Knitting and math, together again.
“Knitting and crocheting are used to explain complex mathematical formulas and to portray scientific forms — from fish embryos to molecules.
….The show features a crocheted piece listed in Guinness World Records as the largest hyperbolic plane. The piece was made by Daina Taimina, author of the award-winning book “Crocheting Adventures with Hyperbolic Planes.””
Read more here.
If you enjoyed Jender’s earlier post on the work by Daina Taimina, a Cornel mathematician, to realize a crocheted hyperbolic space, do check out a related article in today’s NY Times.
In part inspired by Dr Taimina, Margaret Wertheim, a science writer, and her twin sister, Christine, who teaches at the California Institute for the Arts, came up with the idea of creating a woolly homage to the Great Barrier Reef about two and a half years ago. The Wertheims, 49, grew up in Queensland in Australia, where the approximately 135,000-square-mile reef — and the billions of tiny organisms that it comprises — is located. But the Hyperbolic Crochet Coral Reef … is much more than a warning about global warming. It marks the intersection of the Wertheims’ various passions: science, mathematics, art, feminism, handicrafts and social activism.
You can get something great:
In 1997 Cornell University mathematician Daina Taimina finally worked out how to make a physical model of hyperbolic space that allows us to feel, and to tactilely explore, the properties of this unique geometry. The method she used was crochet.Dr Taimina’s inspiration was based on a suggestion that had been put forward in the 1970’s by the geometer William Thurston (also now at Cornell). Noting that one of the qualities of hyperbolic space is that as you move away from a point the space around it expands exponentially, Thurston designed a paper model made up of thin cresent-shaped annuli taped together. But Thurston’s model is difficult to make, hard to handle, and inherently fragile. Taimina intuited that the essence of this construction could be implemented with knitting or crochet simply by increasing the number of stitches in each row. As you increase, the surface naturally begins to ruffle and crenellate. Taimina, who grew up in Latvia with a childhood steeped in feminine handicrafts, immediately set about making a model. At first she tried knitting – and you can indeed knit hyperbolic surfaces – but the large number of stitches on the needles quickly becomes unmanageable and Taimina realized that crochet offered the better approach.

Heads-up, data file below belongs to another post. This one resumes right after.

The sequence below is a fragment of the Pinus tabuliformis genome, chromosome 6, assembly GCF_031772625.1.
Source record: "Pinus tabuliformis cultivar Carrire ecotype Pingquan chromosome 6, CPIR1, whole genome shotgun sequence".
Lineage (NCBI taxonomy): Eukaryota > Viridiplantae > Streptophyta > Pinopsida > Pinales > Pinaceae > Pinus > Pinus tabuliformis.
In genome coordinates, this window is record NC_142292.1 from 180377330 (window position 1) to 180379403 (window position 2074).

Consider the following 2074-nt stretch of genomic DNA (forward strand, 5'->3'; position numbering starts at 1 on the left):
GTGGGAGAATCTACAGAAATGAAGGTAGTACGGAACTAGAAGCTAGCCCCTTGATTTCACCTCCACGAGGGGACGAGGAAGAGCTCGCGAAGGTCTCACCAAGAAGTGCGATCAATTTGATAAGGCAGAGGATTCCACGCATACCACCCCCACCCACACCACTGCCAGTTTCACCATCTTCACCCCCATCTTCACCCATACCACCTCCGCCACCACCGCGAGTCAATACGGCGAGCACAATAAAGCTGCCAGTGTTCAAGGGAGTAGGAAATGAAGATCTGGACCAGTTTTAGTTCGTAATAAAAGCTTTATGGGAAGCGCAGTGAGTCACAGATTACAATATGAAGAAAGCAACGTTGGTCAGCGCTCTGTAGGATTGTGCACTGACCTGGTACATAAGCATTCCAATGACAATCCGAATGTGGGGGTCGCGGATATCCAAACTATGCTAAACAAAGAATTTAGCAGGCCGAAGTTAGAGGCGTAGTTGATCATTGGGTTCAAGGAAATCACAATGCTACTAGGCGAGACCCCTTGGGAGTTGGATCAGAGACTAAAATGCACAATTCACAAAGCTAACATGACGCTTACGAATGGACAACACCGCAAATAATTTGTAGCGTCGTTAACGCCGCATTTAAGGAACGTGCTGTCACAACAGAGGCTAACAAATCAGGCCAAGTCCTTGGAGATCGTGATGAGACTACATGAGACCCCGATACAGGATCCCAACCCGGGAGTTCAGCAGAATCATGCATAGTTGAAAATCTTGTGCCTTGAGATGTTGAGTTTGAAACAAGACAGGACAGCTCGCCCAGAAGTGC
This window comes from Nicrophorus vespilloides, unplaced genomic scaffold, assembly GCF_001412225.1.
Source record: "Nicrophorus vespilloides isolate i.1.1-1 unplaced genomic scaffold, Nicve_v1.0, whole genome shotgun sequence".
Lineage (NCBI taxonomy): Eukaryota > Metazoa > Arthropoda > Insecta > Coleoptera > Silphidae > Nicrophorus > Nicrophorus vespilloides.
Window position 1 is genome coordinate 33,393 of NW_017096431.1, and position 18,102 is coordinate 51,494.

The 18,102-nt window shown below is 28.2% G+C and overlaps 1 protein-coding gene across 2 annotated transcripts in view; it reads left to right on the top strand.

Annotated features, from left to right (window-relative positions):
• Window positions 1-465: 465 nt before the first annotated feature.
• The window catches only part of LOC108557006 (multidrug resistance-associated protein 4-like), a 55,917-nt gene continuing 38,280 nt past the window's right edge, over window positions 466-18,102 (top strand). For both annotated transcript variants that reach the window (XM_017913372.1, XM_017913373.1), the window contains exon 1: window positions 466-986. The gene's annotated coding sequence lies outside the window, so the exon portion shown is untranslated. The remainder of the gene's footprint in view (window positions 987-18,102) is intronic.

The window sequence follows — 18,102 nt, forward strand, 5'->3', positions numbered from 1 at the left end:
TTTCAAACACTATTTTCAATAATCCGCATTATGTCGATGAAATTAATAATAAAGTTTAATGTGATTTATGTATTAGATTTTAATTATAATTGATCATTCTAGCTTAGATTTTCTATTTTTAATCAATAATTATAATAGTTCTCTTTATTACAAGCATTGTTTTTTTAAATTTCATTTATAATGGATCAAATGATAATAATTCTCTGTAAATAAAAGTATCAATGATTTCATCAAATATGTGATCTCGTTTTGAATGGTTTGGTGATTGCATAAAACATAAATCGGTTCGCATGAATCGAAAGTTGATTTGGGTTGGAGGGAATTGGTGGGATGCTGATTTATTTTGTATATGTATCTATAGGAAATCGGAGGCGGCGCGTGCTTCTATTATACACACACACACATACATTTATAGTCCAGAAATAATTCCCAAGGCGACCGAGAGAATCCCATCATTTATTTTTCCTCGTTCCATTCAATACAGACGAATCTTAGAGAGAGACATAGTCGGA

The beauty of Taimina’s method is that many of the intrinsic properties of hyperbolic space now become visible to the eye and can be directly experienced by playing with the models. Geodesics – or straight lines – on the hyperbolic surface can be sewn onto the crochet texture for easy examination. Through the yellow lines in the model below look curved, folding along them demonstrably produces a clean straight line.
For more, go here. (Thanks, Jender-Parents!)